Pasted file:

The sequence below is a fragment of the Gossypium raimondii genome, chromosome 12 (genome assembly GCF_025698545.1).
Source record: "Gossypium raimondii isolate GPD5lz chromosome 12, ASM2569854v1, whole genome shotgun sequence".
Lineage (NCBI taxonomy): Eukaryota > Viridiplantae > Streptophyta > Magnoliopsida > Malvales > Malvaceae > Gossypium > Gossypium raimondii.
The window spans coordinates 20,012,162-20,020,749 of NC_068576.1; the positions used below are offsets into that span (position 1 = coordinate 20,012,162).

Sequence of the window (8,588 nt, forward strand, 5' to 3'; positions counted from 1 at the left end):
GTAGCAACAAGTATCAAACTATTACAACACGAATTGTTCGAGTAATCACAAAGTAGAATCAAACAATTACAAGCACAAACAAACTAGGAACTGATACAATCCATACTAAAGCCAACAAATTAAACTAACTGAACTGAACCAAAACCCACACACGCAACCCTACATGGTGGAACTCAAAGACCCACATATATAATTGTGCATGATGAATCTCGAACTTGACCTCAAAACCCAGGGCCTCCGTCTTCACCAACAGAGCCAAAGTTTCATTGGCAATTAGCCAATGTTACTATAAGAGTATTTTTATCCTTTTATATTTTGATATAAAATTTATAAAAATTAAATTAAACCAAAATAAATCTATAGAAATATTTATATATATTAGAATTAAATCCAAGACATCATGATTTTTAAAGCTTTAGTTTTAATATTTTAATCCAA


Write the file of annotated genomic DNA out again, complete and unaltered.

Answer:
The sequence below is a fragment of the Gossypium raimondii genome, chromosome 12 (genome assembly GCF_025698545.1).
Source record: "Gossypium raimondii isolate GPD5lz chromosome 12, ASM2569854v1, whole genome shotgun sequence".
Lineage (NCBI taxonomy): Eukaryota > Viridiplantae > Streptophyta > Magnoliopsida > Malvales > Malvaceae > Gossypium > Gossypium raimondii.
The window spans coordinates 20,012,162-20,020,749 of NC_068576.1; the positions used below are offsets into that span (position 1 = coordinate 20,012,162).

Sequence of the window (8,588 nt, forward strand, 5' to 3'; positions counted from 1 at the left end):
GTAGCAACAAGTATCAAACTATTACAACACGAATTGTTCGAGTAATCACAAAGTAGAATCAAACAATTACAAGCACAAACAAACTAGGAACTGATACAATCCATACTAAAGCCAACAAATTAAACTAACTGAACTGAACCAAAACCCACACACGCAACCCTACATGGTGGAACTCAAAGACCCACATATATAATTGTGCATGATGAATCTCGAACTTGACCTCAAAACCCAGGGCCTCCGTCTTCACCAACAGAGCCAAAGTTTCATTGGCAATTAGCCAATGTTACTATAAGAGTATTTTTATCCTTTTATATTTTGATATAAAATTTATAAAAATTAAATTAAACCAAAATAAATCTATAGAAATATTTATATATATTAGAATTAAATCCAAGACATCATGATTTTTAAAGCTTTAGTTTTAATATTTTAATCCAA